Are you a codependent Bible study leader?

Today’s blog post is a guest post that features content created by Dr. Dwayne McCrary for chapter 3 of a new book, Saddle Up. Dwayne has his doctorate in Christian Education and serves as an adjunct professor at Midwestern Baptist Seminary in Kansas City, MO. His day job finds him leading the teams at LifeWay that prepare series like Explore the Bible, Masterwork, January Bible Study, and several others. You can follow him on Twitter at @gdwayne.

In today’s post, which is also an excerpt from Saddle Up, Dwayne asks us to consider whether or not we are in an unhealthy leadership role as a Bible study leader. Leading is one thing, but leading from a position of codependency on the group is very unhealthy. Here is what Dwayne wanted us to focus on from this new resource:

The goal of the (group) plan is to lead the group to voice their answers to this fourth question (How might this truth change the way we think, believe, act, and relate?). They may do that privately, but they still voice an answer. We may even need to spur them on by revealing how we answered that question in our own lives.

We could tell them all we discovered, but that only gives the group information and in the process creates an unhealthy codependency.

“Let’s imagine that as we teach, we settle for being the lone voice heard. The expectation for the group is to sit and listen. We as the teacher prepare to deliver a well thought out presentation. We execute it flawlessly, saving only enough time at the end for a couple of prayer requests and an announcement. The group seems happy to soak in our wisdom and a few tell us how impressed they were with our presentation. As a group, they are content to simply sit and listen, and we are content with the pats on the back. We then begin to put together our next presentation so the group can easily sit and soak some more before they brag on our presentation. They depend on us to fill their heads with facts so they can feel good about their religious education while we depend on them to affirm us for the work we did to fill their heads with more facts. This is the classic example of an unhealthy codependency.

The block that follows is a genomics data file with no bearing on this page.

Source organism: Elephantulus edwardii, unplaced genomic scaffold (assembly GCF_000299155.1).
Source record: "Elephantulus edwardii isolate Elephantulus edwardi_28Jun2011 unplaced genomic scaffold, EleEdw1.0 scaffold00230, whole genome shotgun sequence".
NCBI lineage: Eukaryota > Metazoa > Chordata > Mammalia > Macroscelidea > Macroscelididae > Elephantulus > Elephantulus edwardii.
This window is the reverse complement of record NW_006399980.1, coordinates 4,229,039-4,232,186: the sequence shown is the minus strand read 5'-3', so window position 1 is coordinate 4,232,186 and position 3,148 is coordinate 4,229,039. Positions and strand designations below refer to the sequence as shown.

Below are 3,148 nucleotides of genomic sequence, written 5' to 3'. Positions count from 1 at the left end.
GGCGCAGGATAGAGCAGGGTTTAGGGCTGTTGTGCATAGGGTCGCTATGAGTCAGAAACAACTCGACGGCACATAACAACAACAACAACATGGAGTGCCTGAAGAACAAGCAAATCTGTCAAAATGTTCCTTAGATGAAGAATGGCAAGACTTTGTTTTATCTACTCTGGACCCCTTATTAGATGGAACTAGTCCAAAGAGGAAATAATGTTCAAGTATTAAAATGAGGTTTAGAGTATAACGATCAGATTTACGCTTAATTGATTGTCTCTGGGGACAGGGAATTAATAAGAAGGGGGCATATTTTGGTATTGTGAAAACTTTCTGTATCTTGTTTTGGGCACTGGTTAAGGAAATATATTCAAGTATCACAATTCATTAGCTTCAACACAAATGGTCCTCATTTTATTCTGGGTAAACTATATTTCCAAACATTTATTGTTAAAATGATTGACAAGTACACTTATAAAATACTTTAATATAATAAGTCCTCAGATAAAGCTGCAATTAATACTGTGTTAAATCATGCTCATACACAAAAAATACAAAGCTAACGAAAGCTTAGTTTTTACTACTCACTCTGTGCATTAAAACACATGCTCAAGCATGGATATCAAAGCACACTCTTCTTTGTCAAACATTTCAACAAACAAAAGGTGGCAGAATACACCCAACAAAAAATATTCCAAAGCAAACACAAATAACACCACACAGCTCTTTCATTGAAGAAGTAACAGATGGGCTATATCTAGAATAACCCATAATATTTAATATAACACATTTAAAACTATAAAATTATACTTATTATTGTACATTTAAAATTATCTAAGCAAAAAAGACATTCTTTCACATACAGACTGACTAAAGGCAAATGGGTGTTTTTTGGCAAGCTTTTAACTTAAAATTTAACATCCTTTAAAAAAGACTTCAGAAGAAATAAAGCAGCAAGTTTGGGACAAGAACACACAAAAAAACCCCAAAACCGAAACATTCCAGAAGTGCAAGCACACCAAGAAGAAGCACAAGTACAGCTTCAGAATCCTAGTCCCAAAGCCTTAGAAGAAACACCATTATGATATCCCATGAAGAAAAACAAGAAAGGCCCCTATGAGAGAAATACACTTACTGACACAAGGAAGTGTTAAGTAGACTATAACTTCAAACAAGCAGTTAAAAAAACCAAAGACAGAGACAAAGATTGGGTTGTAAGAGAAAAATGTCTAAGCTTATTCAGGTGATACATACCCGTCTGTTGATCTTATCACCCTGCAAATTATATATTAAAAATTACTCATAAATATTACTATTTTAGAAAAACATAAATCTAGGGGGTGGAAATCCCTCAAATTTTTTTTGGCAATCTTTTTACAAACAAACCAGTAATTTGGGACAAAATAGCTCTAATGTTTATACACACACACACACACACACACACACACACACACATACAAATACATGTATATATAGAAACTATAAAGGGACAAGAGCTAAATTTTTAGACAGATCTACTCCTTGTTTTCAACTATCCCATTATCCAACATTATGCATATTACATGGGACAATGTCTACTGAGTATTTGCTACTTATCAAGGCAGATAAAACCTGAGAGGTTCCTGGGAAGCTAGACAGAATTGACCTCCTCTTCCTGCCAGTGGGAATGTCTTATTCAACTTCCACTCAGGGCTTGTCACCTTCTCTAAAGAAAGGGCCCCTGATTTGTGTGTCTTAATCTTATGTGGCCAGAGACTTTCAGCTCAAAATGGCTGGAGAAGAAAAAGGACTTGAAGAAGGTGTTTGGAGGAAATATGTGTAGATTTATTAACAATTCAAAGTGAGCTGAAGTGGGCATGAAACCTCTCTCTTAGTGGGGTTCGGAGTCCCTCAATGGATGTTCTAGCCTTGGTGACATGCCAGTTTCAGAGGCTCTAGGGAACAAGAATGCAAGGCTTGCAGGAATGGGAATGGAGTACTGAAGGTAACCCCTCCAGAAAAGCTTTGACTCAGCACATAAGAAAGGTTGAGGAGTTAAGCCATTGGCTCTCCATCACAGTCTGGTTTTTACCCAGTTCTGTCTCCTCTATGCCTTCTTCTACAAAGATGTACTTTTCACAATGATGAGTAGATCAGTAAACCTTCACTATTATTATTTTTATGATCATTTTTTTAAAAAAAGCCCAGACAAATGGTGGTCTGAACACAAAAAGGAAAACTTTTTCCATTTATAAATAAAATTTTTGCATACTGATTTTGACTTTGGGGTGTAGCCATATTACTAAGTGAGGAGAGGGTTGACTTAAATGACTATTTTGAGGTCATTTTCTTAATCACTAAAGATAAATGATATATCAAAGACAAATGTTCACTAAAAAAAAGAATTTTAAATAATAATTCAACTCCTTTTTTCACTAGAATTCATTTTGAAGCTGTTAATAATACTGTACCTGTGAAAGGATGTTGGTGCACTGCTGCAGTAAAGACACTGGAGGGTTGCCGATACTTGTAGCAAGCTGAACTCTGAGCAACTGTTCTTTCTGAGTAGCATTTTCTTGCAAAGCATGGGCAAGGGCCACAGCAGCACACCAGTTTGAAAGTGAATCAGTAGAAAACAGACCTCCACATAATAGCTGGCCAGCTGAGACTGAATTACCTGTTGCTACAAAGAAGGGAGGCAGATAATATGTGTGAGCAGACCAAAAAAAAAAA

Unfortunately, what was just described gets carried out every week in Sunday School classes around the globe. The people in our groups need to discover the truths for themselves; this helps them learn how to do Bible study in the process. We cheat them when we settle for less”(Saddle Up, pp.44-45).

That’s a tough pill to swallow! I might be in an unhealthy co-dependent relationship with the members of my group if I believe that everything revolves around me and everything leads back to me. As a group leader, ask yourself why you lead – why do you teach a group? Is it for the affirmation? Is it because you feel needed? Do you see any unhealthy patterns in your motivation for serving?

To read the entire book in context, pick up your copy here.


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